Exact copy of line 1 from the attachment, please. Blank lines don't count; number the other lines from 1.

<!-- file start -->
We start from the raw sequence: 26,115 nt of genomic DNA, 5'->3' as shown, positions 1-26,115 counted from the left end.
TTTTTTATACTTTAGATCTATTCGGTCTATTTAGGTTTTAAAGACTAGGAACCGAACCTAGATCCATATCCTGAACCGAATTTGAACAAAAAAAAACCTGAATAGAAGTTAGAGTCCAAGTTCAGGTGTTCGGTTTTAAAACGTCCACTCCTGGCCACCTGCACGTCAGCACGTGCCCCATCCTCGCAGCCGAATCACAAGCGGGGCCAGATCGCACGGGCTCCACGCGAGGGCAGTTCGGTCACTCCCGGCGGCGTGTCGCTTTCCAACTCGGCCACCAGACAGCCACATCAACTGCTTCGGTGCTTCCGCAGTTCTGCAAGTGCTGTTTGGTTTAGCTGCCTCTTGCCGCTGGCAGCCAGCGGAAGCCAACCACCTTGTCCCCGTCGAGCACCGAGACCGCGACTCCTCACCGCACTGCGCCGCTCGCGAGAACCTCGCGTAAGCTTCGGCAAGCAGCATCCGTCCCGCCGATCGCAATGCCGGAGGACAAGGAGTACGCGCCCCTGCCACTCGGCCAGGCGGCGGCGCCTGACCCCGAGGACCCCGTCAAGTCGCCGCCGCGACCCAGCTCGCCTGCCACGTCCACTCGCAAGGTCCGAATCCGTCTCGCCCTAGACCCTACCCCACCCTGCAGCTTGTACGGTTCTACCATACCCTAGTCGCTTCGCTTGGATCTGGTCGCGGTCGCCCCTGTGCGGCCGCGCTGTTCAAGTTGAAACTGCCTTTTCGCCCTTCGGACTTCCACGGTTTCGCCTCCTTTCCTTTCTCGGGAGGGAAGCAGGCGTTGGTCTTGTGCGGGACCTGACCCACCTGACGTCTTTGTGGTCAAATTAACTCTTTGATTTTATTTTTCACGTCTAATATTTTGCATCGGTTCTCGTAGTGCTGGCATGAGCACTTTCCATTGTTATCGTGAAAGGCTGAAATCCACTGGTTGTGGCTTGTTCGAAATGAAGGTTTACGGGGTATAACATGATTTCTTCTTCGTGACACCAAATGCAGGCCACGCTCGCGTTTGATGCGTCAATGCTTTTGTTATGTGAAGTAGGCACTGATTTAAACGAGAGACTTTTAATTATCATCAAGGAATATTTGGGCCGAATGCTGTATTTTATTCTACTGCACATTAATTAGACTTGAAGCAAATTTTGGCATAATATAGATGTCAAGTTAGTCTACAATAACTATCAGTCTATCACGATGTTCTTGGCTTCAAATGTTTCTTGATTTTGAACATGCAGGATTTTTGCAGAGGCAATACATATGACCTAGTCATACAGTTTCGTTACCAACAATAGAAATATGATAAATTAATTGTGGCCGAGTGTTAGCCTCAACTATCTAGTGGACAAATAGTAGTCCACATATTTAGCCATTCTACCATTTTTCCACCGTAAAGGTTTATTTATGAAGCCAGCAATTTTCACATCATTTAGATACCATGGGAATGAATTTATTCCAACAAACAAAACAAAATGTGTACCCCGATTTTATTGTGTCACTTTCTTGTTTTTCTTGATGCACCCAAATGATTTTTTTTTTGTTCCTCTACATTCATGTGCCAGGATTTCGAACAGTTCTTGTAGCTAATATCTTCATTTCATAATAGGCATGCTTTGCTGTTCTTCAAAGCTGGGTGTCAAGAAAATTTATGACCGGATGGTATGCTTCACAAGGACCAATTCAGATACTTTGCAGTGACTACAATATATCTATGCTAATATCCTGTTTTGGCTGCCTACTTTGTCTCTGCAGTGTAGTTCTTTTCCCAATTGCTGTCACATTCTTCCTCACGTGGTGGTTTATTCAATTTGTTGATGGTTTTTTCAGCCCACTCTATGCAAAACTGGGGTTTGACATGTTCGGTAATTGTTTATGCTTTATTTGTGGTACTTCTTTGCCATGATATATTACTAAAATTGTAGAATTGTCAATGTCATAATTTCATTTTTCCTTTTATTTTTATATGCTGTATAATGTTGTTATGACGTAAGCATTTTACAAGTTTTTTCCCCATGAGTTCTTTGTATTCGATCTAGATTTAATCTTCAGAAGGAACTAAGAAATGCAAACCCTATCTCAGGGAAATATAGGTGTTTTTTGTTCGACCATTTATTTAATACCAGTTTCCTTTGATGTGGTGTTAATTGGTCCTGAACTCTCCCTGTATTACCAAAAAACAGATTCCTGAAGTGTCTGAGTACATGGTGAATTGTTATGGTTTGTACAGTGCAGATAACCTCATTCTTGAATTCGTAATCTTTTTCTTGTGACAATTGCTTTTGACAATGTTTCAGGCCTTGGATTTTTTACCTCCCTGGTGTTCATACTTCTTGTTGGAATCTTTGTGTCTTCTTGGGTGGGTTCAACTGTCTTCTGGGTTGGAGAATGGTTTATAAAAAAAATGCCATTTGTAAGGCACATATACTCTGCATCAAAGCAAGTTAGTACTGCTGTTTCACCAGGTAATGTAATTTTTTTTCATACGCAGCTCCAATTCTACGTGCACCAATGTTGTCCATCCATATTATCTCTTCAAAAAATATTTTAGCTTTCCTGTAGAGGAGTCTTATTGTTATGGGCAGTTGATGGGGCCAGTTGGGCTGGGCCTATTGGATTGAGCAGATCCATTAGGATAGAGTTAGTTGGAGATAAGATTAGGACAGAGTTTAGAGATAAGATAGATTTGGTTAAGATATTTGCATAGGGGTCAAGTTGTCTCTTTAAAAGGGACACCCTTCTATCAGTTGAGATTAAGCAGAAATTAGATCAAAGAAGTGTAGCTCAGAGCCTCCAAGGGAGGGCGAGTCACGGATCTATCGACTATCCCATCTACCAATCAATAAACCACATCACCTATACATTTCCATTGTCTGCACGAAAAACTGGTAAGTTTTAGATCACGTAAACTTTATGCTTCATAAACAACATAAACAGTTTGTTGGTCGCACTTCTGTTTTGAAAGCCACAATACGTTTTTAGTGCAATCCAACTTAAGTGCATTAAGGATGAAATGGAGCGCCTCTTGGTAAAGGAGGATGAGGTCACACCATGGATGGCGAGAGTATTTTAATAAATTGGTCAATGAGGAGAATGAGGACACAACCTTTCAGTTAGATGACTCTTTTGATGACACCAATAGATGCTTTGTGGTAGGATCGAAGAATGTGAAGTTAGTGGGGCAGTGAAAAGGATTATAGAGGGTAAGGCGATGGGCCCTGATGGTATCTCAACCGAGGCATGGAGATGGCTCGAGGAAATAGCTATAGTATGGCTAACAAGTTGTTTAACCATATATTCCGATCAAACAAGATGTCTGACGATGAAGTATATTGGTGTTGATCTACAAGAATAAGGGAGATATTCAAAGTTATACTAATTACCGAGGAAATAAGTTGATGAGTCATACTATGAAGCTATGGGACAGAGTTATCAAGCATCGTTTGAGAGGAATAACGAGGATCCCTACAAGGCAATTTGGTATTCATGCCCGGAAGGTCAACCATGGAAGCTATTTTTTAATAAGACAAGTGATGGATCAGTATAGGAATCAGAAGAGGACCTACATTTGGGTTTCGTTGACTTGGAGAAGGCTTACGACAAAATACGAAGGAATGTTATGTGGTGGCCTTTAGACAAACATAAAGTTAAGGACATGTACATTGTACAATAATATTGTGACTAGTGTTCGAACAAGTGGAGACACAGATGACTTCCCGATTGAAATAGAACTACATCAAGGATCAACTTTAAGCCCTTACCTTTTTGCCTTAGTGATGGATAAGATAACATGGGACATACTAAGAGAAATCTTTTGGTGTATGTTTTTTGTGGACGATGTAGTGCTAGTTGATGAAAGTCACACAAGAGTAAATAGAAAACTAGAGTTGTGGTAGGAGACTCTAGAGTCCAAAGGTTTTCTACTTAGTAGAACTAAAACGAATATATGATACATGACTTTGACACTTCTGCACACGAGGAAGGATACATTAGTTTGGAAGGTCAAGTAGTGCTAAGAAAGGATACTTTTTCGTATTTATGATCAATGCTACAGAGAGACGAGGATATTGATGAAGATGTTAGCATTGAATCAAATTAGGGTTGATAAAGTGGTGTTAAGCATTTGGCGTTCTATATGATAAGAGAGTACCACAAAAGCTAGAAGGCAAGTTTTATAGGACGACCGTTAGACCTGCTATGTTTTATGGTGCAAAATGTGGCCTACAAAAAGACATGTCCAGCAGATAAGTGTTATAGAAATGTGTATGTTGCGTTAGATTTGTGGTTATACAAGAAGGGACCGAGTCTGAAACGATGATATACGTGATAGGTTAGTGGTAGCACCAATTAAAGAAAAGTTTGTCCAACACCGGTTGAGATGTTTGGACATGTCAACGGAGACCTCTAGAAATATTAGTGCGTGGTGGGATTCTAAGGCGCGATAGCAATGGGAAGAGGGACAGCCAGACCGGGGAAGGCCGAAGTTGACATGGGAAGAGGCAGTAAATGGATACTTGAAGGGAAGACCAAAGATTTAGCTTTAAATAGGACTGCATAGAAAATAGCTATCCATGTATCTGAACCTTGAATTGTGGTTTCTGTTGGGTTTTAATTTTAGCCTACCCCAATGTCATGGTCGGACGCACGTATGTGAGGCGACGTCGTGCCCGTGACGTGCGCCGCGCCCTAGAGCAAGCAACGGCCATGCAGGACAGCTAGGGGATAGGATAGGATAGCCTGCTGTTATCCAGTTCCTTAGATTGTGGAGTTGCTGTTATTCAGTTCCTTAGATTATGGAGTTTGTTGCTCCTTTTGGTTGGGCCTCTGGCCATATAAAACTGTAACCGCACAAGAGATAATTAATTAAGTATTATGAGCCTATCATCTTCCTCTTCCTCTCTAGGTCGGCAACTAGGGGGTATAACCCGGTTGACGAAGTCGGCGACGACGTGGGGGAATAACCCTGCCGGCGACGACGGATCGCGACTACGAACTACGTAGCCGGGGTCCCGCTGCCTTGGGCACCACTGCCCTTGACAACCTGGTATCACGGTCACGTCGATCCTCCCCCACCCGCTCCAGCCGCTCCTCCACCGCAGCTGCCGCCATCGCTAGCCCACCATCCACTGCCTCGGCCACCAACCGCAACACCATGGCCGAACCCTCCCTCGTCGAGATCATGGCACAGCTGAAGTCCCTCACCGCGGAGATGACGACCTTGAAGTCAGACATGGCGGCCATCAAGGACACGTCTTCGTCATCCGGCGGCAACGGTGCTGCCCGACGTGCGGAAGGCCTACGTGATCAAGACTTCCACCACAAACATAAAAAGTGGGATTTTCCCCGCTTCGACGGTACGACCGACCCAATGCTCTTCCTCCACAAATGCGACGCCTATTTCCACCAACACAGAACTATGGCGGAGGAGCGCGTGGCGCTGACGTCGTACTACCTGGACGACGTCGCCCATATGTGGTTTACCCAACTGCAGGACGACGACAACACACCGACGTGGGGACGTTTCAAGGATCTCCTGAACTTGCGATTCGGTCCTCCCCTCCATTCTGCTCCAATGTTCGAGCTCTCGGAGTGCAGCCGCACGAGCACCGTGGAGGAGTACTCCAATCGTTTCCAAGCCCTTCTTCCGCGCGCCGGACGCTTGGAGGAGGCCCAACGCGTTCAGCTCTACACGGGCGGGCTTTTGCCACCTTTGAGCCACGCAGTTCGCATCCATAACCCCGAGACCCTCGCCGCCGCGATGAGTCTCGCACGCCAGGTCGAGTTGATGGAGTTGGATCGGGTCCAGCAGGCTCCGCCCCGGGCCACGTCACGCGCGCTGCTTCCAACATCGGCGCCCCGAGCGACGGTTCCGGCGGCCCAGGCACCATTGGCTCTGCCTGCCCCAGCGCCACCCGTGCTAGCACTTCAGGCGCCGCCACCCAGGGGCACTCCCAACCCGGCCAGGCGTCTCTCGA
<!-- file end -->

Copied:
We start from the raw sequence: 26,115 nt of genomic DNA, 5'->3' as shown, positions 1-26,115 counted from the left end.